Graduations are a time to acknowledge and celebrate students and their academic achievements. These celebrations are a culmination of years of attending classes, reading, study groups, writing, solving equations and personal growth. But what of being recognized for more than academic achievements? In 1995, Dr. Ronnie Sanlo, then-director for the LGBT Resource Center at the University of Michigan, decided that for LGBTQIA+ students, surviving their college years in spite of the isolation and barriers they often faced was also worthy of celebration.
As a self-identified Jewish lesbian, Dr. Sanlo reached to her historical background for inspiration. She imagined blending the pink and black triangles that gay and lesbian folx were forced to wear during the Holocaust would create a beautiful shade of lavender. And so – reclaiming physical markers for prosecution and turning them into a symbol of collective perseverance and survival – the first-ever Lavender Graduation was held at the University of Michigan in the spring of 1995. With the participation of three graduates, this first celebration was small in number, but its impact has steadily spread throughout the country.
The primary reason I wanted Lavender Graduation in Utah was because I wanted being LGBT to be celebrated in the academic realm
The first Lavender Graduation at the University of Utah took place in 2004, under the guidance of then-coordinator for the LGBT Resource Center, Ruth Hackford-Peer. The event hosted seven graduates and featured a keynote by Laura Millikan Gray, local attorney and U of U alumna. Similarly to the first Lavender Graduation in Michigan, the U’s LGBT Resource Center was not only acknowledging the academic achievements of the graduates – but more importantly – it was a symbol of resilience during polarizing debates on same-sex marriage in several states. “It was a divisive time in Utah generally, and that played out on campus,” Hackford-Peer says. “The primary reason I wanted Lavender Graduation in Utah was because I wanted being LGBT to be celebrated in the academic realm, in ways we see much more of now, but was less visible (and less celebrated) 15 years ago.”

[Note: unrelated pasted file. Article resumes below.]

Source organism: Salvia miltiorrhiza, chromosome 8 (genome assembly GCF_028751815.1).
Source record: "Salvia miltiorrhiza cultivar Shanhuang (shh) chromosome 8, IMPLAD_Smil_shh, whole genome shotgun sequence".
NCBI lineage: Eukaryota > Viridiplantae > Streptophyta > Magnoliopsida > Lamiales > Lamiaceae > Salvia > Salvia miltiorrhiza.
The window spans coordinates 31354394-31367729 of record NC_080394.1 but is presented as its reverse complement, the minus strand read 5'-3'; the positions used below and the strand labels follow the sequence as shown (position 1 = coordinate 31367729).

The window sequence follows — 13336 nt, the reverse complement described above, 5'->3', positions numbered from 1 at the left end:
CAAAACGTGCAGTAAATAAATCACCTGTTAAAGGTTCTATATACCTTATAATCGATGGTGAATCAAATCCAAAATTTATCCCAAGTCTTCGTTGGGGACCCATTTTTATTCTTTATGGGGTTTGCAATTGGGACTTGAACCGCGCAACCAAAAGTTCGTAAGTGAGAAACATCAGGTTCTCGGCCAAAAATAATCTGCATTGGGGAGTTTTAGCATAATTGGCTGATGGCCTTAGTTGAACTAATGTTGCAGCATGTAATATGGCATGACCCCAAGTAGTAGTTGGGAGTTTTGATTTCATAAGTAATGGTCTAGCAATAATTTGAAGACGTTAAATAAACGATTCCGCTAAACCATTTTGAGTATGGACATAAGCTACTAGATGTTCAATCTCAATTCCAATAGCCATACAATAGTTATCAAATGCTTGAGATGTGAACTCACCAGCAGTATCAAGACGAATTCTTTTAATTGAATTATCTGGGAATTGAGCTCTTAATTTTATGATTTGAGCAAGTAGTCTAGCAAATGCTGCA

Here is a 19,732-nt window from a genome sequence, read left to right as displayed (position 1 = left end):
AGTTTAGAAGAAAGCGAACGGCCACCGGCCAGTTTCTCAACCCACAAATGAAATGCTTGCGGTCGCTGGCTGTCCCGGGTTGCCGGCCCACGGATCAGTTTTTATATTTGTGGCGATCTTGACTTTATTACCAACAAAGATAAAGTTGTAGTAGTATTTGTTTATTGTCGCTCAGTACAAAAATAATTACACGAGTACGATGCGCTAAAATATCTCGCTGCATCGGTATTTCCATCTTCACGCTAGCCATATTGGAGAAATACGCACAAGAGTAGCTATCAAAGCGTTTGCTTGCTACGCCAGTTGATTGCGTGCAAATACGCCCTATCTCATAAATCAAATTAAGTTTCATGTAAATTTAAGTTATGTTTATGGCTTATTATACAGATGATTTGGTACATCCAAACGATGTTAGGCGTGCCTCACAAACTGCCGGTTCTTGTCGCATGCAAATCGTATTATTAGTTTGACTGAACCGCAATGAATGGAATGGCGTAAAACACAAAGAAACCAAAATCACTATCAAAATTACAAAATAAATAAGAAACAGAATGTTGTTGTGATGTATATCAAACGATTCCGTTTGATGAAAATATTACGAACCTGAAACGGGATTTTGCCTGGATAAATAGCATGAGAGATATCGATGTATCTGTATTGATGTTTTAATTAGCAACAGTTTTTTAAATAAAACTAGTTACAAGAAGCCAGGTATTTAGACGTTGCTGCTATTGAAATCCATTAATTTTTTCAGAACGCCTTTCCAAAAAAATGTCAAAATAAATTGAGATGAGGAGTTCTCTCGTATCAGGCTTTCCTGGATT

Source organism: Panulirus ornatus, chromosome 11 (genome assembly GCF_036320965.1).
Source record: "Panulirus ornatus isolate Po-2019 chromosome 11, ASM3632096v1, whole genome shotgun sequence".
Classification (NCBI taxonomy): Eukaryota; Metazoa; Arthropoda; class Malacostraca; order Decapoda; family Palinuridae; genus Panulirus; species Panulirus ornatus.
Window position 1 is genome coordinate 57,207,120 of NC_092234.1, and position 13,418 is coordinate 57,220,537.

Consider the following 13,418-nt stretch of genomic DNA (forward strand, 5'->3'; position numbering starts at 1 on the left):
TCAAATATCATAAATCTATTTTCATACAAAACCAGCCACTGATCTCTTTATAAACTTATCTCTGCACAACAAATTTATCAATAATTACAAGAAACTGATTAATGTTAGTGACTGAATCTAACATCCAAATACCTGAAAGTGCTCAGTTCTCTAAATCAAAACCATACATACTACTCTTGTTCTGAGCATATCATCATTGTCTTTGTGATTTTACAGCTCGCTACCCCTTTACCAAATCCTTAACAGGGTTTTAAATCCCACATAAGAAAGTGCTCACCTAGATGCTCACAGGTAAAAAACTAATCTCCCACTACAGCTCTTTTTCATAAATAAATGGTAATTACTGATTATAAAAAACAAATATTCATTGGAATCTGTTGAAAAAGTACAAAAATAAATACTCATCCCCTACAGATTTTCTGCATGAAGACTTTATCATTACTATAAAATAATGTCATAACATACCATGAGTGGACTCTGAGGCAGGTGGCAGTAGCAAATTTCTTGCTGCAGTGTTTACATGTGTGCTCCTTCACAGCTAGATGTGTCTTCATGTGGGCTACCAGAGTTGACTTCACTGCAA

Lavender Graduation at the U has grown steadily since the first iteration in 2004, hosting between 30 and 35 graduates in more recent years. While some students may not be out in their academic departments or to their families, Lavender Graduation has an important role in creating a space and time “where students celebrate this milestone in the fullness of their LGBTQIA+ identities, being cheered on by community,” says Dr. Clare Lemke, current director for the LGBT Resource Center.
These students are leading across the University, they are excelling in their academics, and they are contributing to our campus community and making it a better place.
Furthermore, the celebration has become a time to thank the graduates for their contributions to the campus community. Lemke says, “We know that LGBTQIA+ students are in every academic discipline in the University and are involved across student organizations and leadership programs at the U. These students are leading across the University, they are excelling in their academics, and they are contributing to our campus community and making it a better place.”
On May 1, 2019, The University of Utah will be reaching a milestone by celebrating the 15th annual Lavender Graduation on campus, and the LGBT Resource Center sees this as a tradition that will continue and grow. “We believe it is important that students have a ceremony that recognizes their accomplishments in the context of LGBTQIA+ community,” says Lemke. “It is a time to celebrate all that LGBTQIA+ graduates have accomplished and for the campus community to let them know how proud we are of them. That is a special tradition that we will continue to honor at the U.”
Registration for the 15th annual Lavender Graduation Celebration is open until April 22, 2019. It will be held on May 1st, at 4pm in the Union Theatre. To learn more, and to register, visit the LGBT Resource Center’s page, or call 801-587-7973.